But, since that doesn't support our prison economy, or the legislative drive to impose harsher and longer sentences (see article on the added "sophistication" charge of using a proxy), it'll never happen.

  • Re:sure it is (Score:4, Interesting)

    by sjames (1099) on Wednesday April 15, 2009 @08:44AM (#27584695) Homepage

    I think people are reading it wrong. The student isn't a sus[pect because he uses Linux, he's a suspect because his computer has been identified as the one that was assigned the IP address that was used to create the fake profile on a gay dating site. The DHCP logs further show that the system was running Linux.

    Given that, the rarity of Linux use on the campus DOES legitimately contribute to the detective's certainty that he has the right guy, not because it's Linux, but because it's not what most of the students are using.

    HOWEVER, none of that is what the EFF is complaining about. The problem they have is that the charge is unauthorized access of a computer system. None of the carefully documented and reasoned evidence for probable cause points to that particular crime. Perhaps the harassing activities SHOULD be a crime, but since there's no prosecution for that, I presume that either it is not, or they're trying to inflate things by charging him with a more serious crime without appropriate evidence, possibly using the evidence of a much lesser crime as a license to go fishing.

    If the crime was the harassment of the student, THEN the warrant would be solid.

    The other problem is that even given that, since all of the equipment is in a dorm, proving beyond reasonable doubt that the owner is the one who used the computer(s) to commit the crime would be unlikely at best.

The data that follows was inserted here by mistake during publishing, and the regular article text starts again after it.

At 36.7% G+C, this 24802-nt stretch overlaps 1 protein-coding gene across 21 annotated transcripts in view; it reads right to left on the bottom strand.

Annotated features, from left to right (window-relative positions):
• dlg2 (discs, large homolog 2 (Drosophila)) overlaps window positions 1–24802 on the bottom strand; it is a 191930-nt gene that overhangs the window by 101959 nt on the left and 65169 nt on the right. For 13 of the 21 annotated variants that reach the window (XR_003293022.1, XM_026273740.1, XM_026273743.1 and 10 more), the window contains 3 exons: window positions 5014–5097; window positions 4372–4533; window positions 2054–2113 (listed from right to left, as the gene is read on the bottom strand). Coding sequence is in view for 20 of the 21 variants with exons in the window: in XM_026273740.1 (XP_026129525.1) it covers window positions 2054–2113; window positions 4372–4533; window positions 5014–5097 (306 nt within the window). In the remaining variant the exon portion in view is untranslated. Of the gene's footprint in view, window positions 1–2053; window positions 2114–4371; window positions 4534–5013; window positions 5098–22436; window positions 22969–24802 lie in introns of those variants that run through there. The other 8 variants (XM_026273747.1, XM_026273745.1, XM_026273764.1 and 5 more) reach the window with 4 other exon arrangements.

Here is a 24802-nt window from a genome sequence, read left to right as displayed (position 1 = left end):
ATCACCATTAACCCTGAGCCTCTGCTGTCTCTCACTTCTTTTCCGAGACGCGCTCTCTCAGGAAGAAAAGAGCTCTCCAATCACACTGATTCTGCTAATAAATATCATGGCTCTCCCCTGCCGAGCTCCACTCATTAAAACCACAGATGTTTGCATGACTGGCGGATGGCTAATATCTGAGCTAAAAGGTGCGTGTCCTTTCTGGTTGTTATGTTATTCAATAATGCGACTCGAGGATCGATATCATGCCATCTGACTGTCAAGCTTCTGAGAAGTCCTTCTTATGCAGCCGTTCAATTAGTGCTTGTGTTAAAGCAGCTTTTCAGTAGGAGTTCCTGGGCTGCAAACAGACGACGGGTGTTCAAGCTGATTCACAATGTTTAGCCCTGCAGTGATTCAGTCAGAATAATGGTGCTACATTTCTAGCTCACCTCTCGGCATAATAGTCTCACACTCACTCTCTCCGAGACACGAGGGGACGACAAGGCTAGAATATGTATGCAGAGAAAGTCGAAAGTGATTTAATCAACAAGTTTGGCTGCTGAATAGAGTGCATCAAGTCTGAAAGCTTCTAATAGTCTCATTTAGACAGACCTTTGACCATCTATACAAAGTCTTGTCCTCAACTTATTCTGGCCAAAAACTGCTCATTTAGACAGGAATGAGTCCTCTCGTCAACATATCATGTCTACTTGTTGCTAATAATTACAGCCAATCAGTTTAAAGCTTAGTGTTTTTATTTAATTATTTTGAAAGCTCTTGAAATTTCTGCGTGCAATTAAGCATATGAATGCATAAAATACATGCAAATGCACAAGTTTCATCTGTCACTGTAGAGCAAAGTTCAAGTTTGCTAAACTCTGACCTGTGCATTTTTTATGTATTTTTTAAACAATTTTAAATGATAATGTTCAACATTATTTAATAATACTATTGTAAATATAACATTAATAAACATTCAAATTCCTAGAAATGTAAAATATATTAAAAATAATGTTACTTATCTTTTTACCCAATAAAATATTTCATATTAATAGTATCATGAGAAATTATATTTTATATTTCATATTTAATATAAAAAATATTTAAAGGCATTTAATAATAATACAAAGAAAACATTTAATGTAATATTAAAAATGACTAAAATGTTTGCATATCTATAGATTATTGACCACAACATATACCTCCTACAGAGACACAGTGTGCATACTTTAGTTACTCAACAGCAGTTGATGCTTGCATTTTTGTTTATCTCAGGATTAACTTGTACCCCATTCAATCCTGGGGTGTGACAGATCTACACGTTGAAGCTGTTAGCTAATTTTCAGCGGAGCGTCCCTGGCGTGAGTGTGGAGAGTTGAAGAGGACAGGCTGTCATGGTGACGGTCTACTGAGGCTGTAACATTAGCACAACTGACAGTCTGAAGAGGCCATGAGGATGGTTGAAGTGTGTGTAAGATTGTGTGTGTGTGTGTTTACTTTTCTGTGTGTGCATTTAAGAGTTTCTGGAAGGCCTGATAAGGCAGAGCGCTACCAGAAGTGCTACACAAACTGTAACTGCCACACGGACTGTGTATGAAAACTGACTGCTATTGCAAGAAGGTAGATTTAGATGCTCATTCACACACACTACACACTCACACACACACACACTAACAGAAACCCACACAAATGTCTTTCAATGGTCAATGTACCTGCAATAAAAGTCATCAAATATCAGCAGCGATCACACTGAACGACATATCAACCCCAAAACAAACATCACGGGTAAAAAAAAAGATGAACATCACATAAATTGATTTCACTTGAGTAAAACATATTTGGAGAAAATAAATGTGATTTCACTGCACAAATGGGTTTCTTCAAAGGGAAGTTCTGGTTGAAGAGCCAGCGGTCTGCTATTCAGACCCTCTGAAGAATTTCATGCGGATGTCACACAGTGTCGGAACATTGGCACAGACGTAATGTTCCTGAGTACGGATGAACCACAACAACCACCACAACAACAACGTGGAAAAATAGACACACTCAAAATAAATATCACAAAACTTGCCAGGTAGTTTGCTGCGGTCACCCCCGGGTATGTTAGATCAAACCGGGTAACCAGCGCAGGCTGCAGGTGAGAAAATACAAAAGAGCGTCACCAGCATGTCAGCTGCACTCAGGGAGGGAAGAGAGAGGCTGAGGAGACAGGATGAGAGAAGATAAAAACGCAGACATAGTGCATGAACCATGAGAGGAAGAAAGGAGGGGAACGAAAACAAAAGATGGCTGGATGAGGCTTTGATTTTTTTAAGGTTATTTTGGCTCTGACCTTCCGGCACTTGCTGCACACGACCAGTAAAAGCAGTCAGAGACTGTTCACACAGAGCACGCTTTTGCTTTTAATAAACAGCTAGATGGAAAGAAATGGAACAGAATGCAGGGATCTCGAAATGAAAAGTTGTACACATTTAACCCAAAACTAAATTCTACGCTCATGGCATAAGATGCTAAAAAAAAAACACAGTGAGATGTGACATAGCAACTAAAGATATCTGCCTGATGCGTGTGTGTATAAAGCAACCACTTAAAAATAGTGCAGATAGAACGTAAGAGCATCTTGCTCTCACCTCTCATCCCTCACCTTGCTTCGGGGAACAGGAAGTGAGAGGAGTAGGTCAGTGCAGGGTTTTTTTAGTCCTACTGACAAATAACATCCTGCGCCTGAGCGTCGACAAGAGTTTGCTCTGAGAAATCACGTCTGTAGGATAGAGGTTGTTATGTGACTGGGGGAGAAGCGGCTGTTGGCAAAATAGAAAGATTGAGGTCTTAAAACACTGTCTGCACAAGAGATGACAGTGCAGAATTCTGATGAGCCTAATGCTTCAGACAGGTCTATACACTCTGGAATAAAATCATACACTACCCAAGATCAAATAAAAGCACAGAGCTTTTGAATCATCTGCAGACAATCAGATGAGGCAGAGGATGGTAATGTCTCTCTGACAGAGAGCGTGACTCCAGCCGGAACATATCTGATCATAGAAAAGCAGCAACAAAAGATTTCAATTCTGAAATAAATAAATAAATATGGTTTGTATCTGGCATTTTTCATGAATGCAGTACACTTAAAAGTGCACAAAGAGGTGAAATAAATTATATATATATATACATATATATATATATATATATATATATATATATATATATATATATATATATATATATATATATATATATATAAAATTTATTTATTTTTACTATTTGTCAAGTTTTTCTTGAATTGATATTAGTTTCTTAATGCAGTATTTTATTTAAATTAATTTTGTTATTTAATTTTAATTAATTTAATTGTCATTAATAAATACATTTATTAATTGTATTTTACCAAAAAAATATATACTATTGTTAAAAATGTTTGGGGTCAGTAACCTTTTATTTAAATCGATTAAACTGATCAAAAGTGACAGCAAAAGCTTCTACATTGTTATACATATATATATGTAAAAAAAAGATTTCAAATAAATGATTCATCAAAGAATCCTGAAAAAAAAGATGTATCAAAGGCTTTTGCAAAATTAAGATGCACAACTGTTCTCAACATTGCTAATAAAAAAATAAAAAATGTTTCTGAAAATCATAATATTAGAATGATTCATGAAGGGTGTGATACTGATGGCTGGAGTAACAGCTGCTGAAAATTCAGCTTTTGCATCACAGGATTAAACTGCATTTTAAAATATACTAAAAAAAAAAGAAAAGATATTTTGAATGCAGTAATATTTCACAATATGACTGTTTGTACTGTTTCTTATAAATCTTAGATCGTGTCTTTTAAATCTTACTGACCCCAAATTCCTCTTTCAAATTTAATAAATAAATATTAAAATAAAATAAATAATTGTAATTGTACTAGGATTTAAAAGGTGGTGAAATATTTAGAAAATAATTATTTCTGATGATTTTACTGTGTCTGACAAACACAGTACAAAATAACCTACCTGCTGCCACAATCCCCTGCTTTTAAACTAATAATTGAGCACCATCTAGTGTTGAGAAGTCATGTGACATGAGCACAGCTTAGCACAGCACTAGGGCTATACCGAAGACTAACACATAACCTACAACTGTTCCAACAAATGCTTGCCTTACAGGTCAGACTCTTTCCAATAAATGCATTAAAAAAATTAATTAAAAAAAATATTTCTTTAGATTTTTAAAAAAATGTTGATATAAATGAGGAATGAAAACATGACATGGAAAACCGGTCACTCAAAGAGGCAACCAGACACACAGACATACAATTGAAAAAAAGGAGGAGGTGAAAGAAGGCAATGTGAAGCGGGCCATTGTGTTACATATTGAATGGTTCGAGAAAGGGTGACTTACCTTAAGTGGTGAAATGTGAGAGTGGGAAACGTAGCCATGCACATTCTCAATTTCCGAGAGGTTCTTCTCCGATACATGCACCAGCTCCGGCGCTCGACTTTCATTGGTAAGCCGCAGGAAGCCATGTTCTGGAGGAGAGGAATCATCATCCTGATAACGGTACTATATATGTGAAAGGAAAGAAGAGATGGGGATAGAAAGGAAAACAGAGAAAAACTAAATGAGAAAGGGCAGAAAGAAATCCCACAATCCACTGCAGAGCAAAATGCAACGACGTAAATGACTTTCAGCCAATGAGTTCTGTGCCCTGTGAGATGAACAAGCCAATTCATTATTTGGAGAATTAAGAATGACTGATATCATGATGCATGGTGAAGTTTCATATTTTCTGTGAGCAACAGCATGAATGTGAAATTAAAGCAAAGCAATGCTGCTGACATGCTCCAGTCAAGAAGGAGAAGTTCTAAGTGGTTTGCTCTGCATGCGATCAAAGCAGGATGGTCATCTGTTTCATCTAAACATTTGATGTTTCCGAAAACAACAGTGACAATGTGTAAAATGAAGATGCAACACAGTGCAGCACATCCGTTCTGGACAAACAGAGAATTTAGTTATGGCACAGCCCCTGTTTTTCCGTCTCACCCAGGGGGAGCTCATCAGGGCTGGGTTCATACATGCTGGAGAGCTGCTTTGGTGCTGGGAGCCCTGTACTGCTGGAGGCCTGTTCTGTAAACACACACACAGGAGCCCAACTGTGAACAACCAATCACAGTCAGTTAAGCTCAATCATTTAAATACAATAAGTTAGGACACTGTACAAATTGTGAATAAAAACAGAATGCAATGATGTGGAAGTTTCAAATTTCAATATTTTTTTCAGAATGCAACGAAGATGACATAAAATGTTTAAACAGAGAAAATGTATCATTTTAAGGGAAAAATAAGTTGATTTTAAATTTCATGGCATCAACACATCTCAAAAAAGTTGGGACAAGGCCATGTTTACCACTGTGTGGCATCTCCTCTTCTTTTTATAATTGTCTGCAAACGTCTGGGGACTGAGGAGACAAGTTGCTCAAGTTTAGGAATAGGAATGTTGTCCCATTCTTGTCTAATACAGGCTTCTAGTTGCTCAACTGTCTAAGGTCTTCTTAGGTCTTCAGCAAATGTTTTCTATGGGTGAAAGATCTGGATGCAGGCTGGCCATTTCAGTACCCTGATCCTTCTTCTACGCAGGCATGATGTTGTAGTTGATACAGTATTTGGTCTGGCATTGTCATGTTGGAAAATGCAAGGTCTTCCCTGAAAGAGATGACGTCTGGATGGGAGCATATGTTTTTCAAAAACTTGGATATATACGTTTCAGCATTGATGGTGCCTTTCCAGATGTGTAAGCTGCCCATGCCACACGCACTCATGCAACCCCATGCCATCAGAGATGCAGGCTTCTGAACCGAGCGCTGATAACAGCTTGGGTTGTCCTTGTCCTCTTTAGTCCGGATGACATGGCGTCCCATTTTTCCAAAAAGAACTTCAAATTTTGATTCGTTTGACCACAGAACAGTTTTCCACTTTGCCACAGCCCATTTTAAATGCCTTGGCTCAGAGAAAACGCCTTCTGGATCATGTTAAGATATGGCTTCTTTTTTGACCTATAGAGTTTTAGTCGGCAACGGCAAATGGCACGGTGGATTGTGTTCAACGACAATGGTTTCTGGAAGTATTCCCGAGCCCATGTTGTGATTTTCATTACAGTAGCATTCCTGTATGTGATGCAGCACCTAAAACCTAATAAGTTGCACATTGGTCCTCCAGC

The other problem is that at least some of the items taken cannot possibly be relevant. For example, his cellphone would not be the UNIX computer that obtained the IP address over a wired ethernet connection, so why was it taken?

    The larger issue is the handling of computer evidence in general. Law enforcement has a long history of sweeping in and taking anything that uses electricity (battery or plug in) when they execute a warrant for computer evidence.

    Effectively, they send the suspect back to the early '70s with not so much as a solar powered 4 function calculator to his name. Then, even though they could expertly image all hard drives and flash content byte for byte sufficiently to document a crime, they tend to hold on to the actual hardware for a considerable period of time. The suspect (who is to be presumed innocent) is then left unable to work or communicate for a long period of time. (no computer and no cellphone for a C.S. major with a job in IT for example).